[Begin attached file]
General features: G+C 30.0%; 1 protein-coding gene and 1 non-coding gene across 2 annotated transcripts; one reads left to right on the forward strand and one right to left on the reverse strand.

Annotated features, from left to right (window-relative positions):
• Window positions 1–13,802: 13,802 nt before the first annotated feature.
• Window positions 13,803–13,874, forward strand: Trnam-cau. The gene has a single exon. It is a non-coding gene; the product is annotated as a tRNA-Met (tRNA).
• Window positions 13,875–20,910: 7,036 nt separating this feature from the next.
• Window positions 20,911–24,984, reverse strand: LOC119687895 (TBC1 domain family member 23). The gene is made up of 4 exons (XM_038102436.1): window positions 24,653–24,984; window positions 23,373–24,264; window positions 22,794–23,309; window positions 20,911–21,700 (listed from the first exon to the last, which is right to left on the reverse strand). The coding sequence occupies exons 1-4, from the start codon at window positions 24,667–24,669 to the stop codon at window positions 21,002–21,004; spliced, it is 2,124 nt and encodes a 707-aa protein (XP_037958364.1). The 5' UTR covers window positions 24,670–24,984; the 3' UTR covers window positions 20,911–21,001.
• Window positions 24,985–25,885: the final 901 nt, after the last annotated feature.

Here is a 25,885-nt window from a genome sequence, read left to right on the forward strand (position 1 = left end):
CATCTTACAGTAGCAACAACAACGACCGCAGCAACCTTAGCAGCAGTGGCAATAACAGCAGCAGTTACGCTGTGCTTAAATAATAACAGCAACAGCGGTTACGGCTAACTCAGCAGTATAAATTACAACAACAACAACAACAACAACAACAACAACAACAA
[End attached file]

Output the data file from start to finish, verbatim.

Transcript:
General features: G+C 30.0%; 1 protein-coding gene and 1 non-coding gene across 2 annotated transcripts; one reads left to right on the forward strand and one right to left on the reverse strand.

Annotated features, from left to right (window-relative positions):
• Window positions 1–13,802: 13,802 nt before the first annotated feature.
• Window positions 13,803–13,874, forward strand: Trnam-cau. The gene has a single exon. It is a non-coding gene; the product is annotated as a tRNA-Met (tRNA).
• Window positions 13,875–20,910: 7,036 nt separating this feature from the next.
• Window positions 20,911–24,984, reverse strand: LOC119687895 (TBC1 domain family member 23). The gene is made up of 4 exons (XM_038102436.1): window positions 24,653–24,984; window positions 23,373–24,264; window positions 22,794–23,309; window positions 20,911–21,700 (listed from the first exon to the last, which is right to left on the reverse strand). The coding sequence occupies exons 1-4, from the start codon at window positions 24,667–24,669 to the stop codon at window positions 21,002–21,004; spliced, it is 2,124 nt and encodes a 707-aa protein (XP_037958364.1). The 5' UTR covers window positions 24,670–24,984; the 3' UTR covers window positions 20,911–21,001.
• Window positions 24,985–25,885: the final 901 nt, after the last annotated feature.

Here is a 25,885-nt window from a genome sequence, read left to right on the forward strand (position 1 = left end):
CATCTTACAGTAGCAACAACAACGACCGCAGCAACCTTAGCAGCAGTGGCAATAACAGCAGCAGTTACGCTGTGCTTAAATAATAACAGCAACAGCGGTTACGGCTAACTCAGCAGTATAAATTACAACAACAACAACAACAACAACAACAACAACAACAA